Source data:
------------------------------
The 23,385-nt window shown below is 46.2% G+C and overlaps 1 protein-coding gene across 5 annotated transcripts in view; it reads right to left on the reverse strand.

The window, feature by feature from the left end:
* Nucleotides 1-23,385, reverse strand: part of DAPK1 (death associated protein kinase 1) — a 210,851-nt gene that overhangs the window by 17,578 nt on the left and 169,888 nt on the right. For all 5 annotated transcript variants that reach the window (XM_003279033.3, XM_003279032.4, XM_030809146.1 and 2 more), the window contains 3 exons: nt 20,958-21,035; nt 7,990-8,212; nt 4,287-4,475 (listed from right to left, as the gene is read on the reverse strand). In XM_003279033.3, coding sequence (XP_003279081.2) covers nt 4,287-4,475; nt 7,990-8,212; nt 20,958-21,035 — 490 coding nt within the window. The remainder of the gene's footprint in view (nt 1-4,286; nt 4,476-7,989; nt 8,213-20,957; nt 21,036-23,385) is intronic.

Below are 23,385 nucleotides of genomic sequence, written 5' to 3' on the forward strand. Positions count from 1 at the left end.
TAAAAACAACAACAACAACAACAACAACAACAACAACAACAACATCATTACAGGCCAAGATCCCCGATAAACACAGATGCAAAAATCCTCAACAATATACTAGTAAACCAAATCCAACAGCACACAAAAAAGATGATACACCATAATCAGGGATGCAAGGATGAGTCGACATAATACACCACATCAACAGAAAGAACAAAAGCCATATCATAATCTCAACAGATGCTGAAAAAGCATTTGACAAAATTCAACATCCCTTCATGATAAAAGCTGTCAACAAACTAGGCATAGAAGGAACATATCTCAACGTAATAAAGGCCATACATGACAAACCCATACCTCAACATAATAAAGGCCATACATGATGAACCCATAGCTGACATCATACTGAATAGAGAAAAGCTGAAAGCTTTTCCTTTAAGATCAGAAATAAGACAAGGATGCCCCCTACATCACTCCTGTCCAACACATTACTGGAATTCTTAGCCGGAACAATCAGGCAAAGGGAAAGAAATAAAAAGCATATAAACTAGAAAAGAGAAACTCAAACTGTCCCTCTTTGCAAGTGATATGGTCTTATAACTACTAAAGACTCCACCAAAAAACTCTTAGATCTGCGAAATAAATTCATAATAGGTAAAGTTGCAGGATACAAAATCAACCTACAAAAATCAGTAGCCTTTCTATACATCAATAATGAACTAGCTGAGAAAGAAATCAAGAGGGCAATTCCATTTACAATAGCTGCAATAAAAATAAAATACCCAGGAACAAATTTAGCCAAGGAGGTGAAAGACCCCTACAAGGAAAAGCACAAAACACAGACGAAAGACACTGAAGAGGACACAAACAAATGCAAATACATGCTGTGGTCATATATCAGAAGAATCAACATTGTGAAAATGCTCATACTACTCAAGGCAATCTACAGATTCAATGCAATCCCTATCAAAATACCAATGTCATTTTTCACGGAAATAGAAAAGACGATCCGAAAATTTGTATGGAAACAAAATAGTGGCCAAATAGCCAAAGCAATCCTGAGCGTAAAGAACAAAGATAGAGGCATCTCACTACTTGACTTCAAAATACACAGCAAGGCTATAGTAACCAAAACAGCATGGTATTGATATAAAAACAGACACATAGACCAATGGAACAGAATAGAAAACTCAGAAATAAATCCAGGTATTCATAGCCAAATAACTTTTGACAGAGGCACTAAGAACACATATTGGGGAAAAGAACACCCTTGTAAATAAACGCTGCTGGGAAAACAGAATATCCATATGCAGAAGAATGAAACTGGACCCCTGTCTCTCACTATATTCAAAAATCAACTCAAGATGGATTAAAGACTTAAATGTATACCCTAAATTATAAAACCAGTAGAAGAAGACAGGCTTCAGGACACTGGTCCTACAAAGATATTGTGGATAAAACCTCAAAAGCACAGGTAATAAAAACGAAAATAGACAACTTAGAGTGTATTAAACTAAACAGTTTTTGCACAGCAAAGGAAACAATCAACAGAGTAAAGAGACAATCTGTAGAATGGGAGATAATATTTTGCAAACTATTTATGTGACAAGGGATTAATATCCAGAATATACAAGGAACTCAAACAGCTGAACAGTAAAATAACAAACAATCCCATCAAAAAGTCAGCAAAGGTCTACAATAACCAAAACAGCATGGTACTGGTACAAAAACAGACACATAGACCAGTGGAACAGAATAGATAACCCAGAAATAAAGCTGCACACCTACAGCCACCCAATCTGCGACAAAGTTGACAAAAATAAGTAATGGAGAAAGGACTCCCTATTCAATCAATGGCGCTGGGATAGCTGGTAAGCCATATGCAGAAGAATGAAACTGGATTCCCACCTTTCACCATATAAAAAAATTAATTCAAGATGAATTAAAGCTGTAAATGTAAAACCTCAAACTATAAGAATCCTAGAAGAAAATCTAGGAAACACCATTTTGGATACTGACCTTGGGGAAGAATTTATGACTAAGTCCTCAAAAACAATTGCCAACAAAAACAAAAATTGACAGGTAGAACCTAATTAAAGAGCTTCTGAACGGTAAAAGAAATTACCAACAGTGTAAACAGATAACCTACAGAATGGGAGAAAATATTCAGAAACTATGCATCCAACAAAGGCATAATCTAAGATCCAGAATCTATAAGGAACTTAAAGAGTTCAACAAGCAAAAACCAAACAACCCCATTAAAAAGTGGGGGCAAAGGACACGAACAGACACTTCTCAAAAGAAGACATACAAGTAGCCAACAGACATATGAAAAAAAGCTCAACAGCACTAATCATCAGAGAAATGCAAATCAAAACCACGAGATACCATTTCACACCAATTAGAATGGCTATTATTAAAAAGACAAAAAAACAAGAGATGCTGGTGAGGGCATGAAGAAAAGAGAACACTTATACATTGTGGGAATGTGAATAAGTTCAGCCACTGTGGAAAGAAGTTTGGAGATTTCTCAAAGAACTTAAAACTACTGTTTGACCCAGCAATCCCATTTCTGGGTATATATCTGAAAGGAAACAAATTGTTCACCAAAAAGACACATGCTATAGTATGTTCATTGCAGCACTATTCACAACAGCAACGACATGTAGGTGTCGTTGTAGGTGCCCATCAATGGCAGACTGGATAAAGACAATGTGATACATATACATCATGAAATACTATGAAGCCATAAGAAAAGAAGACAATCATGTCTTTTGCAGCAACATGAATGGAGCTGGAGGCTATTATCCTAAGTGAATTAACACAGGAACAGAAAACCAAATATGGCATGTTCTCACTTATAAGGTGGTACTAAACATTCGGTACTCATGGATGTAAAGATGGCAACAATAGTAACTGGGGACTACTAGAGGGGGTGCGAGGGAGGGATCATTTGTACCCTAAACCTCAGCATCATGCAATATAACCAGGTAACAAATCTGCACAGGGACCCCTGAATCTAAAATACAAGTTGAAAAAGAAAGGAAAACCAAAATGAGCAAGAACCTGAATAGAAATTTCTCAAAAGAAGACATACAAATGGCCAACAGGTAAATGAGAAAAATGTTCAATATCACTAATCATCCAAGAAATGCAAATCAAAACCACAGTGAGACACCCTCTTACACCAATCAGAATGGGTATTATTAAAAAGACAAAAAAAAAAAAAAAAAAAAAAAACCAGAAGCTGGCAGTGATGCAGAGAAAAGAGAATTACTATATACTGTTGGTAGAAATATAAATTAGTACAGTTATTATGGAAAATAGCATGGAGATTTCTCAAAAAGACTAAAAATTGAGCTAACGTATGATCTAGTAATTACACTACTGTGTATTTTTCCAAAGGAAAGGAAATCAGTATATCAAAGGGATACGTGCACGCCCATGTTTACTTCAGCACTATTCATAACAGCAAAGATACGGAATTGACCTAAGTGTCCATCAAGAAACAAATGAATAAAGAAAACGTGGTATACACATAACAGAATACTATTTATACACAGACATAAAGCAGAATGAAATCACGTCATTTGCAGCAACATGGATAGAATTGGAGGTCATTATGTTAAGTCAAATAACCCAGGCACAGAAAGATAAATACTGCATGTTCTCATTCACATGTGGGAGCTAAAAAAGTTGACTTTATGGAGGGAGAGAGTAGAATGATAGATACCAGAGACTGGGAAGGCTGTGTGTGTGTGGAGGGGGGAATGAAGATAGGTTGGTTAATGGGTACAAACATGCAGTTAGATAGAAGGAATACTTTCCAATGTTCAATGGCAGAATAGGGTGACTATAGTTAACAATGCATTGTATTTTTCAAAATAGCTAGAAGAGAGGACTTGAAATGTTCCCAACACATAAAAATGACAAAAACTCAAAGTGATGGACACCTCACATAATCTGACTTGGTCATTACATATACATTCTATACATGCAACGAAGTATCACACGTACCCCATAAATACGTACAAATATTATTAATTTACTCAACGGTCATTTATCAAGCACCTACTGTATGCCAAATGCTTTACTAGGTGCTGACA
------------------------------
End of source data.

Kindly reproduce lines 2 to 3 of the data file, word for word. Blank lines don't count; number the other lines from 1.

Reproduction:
The window, feature by feature from the left end:
* Nucleotides 1-23,385, reverse strand: part of DAPK1 (death associated protein kinase 1) — a 210,851-nt gene that overhangs the window by 17,578 nt on the left and 169,888 nt on the right. For all 5 annotated transcript variants that reach the window (XM_003279033.3, XM_003279032.4, XM_030809146.1 and 2 more), the window contains 3 exons: nt 20,958-21,035; nt 7,990-8,212; nt 4,287-4,475 (listed from right to left, as the gene is read on the reverse strand). In XM_003279033.3, coding sequence (XP_003279081.2) covers nt 4,287-4,475; nt 7,990-8,212; nt 20,958-21,035 — 490 coding nt within the window. The remainder of the gene's footprint in view (nt 1-4,286; nt 4,476-7,989; nt 8,213-20,957; nt 21,036-23,385) is intronic.